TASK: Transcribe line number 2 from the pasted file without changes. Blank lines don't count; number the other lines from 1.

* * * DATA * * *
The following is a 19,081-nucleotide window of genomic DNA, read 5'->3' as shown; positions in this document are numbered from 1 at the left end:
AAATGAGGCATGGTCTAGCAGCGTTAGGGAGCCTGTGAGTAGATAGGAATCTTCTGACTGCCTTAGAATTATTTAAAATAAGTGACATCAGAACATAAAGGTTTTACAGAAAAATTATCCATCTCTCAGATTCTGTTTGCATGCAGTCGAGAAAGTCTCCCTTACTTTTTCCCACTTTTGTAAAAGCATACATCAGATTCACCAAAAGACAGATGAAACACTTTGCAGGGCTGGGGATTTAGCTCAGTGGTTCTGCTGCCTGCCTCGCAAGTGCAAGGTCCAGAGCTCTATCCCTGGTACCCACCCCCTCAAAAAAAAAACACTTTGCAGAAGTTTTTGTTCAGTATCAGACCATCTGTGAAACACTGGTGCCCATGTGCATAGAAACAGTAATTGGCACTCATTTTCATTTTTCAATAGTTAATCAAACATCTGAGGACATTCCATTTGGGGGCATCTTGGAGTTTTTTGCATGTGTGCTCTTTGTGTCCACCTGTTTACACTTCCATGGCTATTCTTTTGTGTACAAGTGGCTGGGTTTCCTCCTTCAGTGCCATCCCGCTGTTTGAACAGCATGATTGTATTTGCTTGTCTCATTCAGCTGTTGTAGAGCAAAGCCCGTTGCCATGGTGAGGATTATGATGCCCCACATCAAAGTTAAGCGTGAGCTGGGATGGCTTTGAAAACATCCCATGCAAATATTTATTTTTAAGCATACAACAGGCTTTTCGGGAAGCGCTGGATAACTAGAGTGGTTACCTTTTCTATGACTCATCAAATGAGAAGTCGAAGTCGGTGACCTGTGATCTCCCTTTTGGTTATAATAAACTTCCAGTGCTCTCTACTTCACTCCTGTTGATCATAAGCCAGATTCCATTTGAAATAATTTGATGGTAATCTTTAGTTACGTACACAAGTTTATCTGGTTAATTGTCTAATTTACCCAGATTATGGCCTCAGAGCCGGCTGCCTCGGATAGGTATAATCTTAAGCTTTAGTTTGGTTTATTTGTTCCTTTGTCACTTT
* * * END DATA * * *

AAATGAGGCATGGTCTAGCAGCGTTAGGGAGCCTGTGAGTAGATAGGAATCTTCTGACTGCCTTAGAATTATTTAAAATAAGTGACATCAGAACATAAAGGTTTTACAGAAAAATTATCCATCTCTCAGATTCTGTTTGCATGCAGTCGAGAAAGTCTCCCTTACTTTTTCCCACTTTTGTAAAAGCATACATCAGATTCACCAAAAGACAGATGAAACACTTTGCAGGGCTGGGGATTTAGCTCAGTGGTTCTGCTGCCTGCCTCGCAAGTGCAAGGTCCAGAGCTCTATCCCTGGTACCCACCCCCTCAAAAAAAAAACACTTTGCAGAAGTTTTTGTTCAGTATCAGACCATCTGTGAAACACTGGTGCCCATGTGCATAGAAACAGTAATTGGCACTCATTTTCATTTTTCAATAGTTAATCAAACATCTGAGGACATTCCATTTGGGGGCATCTTGGAGTTTTTTGCATGTGTGCTCTTTGTGTCCACCTGTTTACACTTCCATGGCTATTCTTTTGTGTACAAGTGGCTGGGTTTCCTCCTTCAGTGCCATCCCGCTGTTTGAACAGCATGATTGTATTTGCTTGTCTCATTCAGCTGTTGTAGAGCAAAGCCCGTTGCCATGGTGAGGATTATGATGCCCCACATCAAAGTTAAGCGTGAGCTGGGATGGCTTTGAAAACATCCCATGCAAATATTTATTTTTAAGCATACAACAGGCTTTTCGGGAAGCGCTGGATAACTAGAGTGGTTACCTTTTCTATGACTCATCAAATGAGAAGTCGAAGTCGGTGACCTGTGATCTCCCTTTTGGTTATAATAAACTTCCAGTGCTCTCTACTTCACTCCTGTTGATCATAAGCCAGATTCCATTTGAAATAATTTGATGGTAATCTTTAGTTACGTACACAAGTTTATCTGGTTAATTGTCTAATTTACCCAGATTATGGCCTCAGAGCCGGCTGCCTCGGATAGGTATAATCTTAAGCTTTAGTTTGGTTTATTTGTTCCTTTGTCACTTT